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Pros And Cons Of Ratifying The Constitution

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The idea of a strong central government will end only in tyranny, with a king as its ruler. We have learned a small, state governing, government, is much more flexible and fitting for a country still grasping for its footing. If America is going to become as great as the founding fathers of our countries wished, we cannot ratify the constitution (text, pg. 159). Firstly, the constitution would create a government with an immense amount of power and we would be putting ourselves into the same position Britain just had us in. A large central, binding government, that we are ordered to follow. So why would we make the same mistake of being controlled by a large central government again? Amos Singletary, a delegate to the Massachusetts Constitution…show more content…
Unfairly tricking the uneducated into thinking that ratifying the constitution is a great idea. If we are to ratify the constitution, we are giving away…show more content…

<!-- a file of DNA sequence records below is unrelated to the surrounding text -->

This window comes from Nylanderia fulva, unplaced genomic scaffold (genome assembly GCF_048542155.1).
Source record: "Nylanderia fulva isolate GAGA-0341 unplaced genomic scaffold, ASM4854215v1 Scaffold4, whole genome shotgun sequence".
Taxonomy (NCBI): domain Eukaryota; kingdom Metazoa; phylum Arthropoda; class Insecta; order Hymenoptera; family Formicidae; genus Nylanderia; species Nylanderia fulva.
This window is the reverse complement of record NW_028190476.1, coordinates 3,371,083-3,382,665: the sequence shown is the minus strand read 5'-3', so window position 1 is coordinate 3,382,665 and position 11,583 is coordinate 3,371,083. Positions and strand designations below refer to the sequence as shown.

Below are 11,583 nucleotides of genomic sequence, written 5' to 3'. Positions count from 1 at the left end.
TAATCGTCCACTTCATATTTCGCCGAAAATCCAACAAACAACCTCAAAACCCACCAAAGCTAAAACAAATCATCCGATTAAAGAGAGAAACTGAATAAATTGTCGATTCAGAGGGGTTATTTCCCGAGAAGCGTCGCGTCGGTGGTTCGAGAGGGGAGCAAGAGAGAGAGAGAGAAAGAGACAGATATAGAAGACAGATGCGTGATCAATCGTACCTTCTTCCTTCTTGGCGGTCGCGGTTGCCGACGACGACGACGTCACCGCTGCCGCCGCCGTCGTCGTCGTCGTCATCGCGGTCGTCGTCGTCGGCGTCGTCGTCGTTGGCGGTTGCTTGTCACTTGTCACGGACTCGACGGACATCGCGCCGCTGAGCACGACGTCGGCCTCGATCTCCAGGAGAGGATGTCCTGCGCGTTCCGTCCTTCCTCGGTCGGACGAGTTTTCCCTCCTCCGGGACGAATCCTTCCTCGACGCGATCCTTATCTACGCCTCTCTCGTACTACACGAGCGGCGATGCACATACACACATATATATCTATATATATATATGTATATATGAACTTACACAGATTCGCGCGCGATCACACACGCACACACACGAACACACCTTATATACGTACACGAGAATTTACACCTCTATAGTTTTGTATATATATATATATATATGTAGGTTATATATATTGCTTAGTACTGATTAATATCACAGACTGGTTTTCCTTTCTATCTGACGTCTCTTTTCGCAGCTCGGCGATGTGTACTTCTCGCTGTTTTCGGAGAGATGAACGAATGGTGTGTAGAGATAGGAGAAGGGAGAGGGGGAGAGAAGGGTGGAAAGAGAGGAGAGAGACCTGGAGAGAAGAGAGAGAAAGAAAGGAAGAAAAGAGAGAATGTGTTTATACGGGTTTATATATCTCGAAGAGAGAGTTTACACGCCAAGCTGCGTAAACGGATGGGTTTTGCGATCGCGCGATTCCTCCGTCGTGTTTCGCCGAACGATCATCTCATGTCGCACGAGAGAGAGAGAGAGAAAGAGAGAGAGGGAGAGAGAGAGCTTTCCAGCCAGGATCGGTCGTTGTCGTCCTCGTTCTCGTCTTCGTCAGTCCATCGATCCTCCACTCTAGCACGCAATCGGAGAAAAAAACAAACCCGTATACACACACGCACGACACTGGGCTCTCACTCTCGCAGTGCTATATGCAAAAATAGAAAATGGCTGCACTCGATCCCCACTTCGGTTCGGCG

Inspired by an article I have recently read called “Observations of the New Federal Constitution and on the Federal and State Conventions” by Mary Otis, warns the literate of the annihilation of independence and also speaks of the absence of the rule calling for a restraint on how long someone can hold office. I concur with the general public that this is indeed a problem that must be resolved. Someone should not be able to run as much as they want because this could create flaws in the government system. The fact that they also tried to blend this in without coming straight forward with it is also alarming. This gives us even more reason to believe a central government could create too much power and result in that of a monarchy (doc 2). Patrick Henry, a delegate from Virginia, also agrees that the rights of citizens are in danger. Including liberty of press, trial by jury, and the rights of conscience. This transition contradicts the basic rights that a sovereign state should possess. Are we going to declare that we are a monarchy soon? Because the radical change that has been proposed, would be just as equally radical. From my findings of both Patrick Henry and Mary Otis, ratifying the constitution would give the central government too much power because it would allow them to take away our right that would
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